Thank you to Berkeley Publishing Group and NetGalley for an early review copy of Irontown Blues by John Varley, which will publish August 28, 2018. All thoughts are my own.
Writing: 4 Characters: 4 Plot: 4 World Building: 4.5
A nice fast-paced, action-oriented, noir-mystery, in a futuristic setting from Sci-Fi master John Varley.
Chris Bach is a PI wannabe offering his services on Luna many years after the alien invasion of Earth (which basically depopulated the planet — see previous books in the Eight Worlds Universe for more details on this, but it’s not important for this story). He sets off to solve the case of a woman who has been given leprosy against her will (hard to believe anyone would willingly contract leprosy but in this world of acceptable and reversible extreme body modifications, disfiguring diseases can be a source of amusement for some — hmmm). “The Case of the Leprous Dame of Irontown” — trust me when I tell you that the case does not go where you think it will.
Chris is aided by his sidekick, Sherlock. Sherlock is a CEC — a Cybernetically Enhanced Canine. The tale is told through their alternating voices — Sherlock’s via the aid of a canine interpreter named Penelope Cornflower (β-Penny in Sherlock parlance). The book is worth reading for Sherlock’s story alone — if you’re at all a dog person you’ll enjoy (and crack up at) his interpretation of the world and events. Other cool characters include Chris’ not-very-maternal mother (retired police chief and now prehistoric-reptile rancher), and some pretty nasty soldiers from Charon, a once prison-planet turned … not-so-nice but now fully acceptable part of the Eight Worlds.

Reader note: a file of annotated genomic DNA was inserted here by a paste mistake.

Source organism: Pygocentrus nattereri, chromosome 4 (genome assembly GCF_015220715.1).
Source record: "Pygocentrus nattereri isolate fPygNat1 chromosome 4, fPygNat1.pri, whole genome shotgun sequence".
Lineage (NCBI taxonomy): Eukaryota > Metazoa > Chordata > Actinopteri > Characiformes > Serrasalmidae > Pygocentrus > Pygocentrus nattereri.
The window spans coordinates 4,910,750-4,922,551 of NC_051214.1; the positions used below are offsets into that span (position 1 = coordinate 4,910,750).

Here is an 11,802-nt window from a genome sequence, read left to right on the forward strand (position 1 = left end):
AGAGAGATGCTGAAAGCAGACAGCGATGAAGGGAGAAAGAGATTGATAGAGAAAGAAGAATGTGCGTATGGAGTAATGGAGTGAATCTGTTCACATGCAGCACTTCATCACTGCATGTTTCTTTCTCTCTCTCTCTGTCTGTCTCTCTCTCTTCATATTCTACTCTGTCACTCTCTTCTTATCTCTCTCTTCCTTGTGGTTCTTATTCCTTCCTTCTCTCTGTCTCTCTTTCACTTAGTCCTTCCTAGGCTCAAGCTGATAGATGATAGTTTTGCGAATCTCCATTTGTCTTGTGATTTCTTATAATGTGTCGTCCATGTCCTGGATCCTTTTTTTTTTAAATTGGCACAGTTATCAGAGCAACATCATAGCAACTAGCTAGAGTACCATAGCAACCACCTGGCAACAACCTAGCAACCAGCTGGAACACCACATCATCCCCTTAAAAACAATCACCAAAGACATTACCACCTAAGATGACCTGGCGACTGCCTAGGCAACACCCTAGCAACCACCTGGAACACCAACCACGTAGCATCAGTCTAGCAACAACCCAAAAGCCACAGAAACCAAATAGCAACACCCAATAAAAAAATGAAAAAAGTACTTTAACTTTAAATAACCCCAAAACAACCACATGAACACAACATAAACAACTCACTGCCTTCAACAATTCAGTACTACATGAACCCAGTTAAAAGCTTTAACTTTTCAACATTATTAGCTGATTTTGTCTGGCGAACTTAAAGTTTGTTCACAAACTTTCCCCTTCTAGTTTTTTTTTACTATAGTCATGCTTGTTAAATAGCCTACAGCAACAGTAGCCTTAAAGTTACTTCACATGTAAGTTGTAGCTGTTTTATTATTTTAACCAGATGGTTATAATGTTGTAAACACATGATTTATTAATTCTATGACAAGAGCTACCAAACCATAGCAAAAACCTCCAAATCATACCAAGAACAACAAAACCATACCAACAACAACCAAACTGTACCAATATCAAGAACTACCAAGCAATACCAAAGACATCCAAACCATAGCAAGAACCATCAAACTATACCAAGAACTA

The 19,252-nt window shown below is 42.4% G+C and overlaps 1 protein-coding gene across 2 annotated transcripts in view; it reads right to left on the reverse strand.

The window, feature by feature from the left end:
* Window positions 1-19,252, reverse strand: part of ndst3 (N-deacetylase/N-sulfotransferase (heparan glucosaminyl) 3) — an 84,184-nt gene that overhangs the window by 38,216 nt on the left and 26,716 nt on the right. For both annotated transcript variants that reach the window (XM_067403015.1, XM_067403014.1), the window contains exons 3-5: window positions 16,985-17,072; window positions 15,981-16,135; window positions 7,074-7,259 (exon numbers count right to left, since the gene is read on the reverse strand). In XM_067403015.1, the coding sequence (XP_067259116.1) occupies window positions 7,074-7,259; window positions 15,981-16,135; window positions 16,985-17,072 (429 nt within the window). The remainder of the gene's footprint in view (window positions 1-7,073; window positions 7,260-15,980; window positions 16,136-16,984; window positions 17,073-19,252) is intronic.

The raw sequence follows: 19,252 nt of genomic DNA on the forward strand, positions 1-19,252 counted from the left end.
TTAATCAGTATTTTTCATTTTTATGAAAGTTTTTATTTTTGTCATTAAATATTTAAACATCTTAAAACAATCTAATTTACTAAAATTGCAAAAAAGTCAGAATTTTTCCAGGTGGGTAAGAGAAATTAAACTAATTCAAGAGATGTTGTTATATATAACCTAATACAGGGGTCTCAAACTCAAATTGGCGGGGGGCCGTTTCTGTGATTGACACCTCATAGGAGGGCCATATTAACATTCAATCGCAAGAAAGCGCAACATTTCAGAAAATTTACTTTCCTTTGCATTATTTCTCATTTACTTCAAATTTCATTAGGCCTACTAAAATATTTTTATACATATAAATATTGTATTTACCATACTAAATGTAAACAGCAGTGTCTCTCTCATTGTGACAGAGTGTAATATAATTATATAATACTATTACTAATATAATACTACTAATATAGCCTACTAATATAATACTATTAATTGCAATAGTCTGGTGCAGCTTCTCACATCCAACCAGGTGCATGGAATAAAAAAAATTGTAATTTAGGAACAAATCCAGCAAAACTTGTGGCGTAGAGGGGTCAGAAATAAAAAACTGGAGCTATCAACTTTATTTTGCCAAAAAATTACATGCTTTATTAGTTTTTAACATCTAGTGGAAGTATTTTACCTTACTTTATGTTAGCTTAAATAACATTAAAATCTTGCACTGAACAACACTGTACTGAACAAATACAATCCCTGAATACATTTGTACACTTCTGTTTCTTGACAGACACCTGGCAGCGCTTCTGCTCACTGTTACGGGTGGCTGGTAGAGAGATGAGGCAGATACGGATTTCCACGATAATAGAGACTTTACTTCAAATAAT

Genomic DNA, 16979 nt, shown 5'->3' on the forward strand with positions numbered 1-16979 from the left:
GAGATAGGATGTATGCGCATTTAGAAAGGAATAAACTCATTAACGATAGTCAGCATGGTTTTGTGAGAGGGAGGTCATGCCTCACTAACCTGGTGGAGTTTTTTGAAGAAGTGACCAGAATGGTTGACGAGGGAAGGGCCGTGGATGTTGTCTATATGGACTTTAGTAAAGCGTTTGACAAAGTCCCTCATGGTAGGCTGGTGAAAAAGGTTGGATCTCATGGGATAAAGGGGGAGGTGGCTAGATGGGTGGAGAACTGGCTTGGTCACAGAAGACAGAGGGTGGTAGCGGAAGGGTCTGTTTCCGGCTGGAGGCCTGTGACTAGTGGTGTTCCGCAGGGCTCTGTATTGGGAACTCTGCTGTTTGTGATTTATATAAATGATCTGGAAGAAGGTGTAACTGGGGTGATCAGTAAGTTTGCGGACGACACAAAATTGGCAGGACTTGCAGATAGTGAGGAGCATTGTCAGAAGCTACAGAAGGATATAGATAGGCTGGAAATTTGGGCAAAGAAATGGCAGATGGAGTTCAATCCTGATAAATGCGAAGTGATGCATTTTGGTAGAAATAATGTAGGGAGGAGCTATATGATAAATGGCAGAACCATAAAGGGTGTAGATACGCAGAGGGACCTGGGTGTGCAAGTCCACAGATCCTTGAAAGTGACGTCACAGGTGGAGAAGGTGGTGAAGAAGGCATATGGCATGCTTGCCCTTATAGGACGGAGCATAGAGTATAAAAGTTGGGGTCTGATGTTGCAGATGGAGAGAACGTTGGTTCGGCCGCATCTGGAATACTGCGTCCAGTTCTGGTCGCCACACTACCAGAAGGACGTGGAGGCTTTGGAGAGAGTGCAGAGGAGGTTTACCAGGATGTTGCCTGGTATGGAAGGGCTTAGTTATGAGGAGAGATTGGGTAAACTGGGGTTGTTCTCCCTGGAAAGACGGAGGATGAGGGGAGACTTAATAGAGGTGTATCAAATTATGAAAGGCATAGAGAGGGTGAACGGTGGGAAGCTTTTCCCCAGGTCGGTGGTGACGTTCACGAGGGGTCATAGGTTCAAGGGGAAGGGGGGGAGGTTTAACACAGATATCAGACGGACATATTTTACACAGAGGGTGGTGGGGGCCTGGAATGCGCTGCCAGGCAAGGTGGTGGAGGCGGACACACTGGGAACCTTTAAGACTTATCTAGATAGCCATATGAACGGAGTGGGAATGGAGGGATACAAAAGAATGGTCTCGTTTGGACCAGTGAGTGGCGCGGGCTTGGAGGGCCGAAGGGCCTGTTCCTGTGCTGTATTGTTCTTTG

Great world building and descriptions of future life, both technologically and culturally enhanced. Surprising plot and interesting characters. Plenty of fun references to our favorite detectives both current and past (Elvis Cole and Marlowe are mentioned a lot as is Hildy Johnson. Heinlein gets a whole subculture.) Threads on libertarian ideals, body modification, creative habitats, and slightly insane AIs, run liberally through the story.
Hugo-and-Nebula-Award-Winner John Varley has been writing since shortly after I began reading, and I’ve read most of his work. His short story collection, The Persistence of Vision, is possibly my number one favorite SF short story collection (which is saying quite a lot). I confess I had lost track of him for the past few years and haven’t read his last couple of novels — but I’ll remedy that shortly.
Writing: 5 Characters: 3.5 Plot: 4.5
Classic Scalzi — a cool, well-explored, futuristic world with non-stop and non-predictable action and funny banter. This is the second book in his “Lock In” series. It can be read on its own, but “Lock In” was great, too, so why not read it first?
Both books are mysteries in a sci-fi setting. In this world, 1% of the global population has Haden’s syndrome — a condition where the person is “locked in” to his/her own body. A number of technologies have been developed to support this population — implantable neural networks that link their brains directly to the outside world to humanoid personal transport units (called “threeps” after C-3PO) and an online universe called “The Agora.”
In this installment, FBI Agents Chris Shane (himself a Haden) and Leslie Vann (a female version of the crotchety senior detective persona) tackle a difficult case: the physical death of a Hilketa player during a game in which the play is all via threeps and should be no danger whatsoever to the human player. Hilketa is a (very weird to me) game played by decapitating a targeted player and carrying his / her head across the goal line.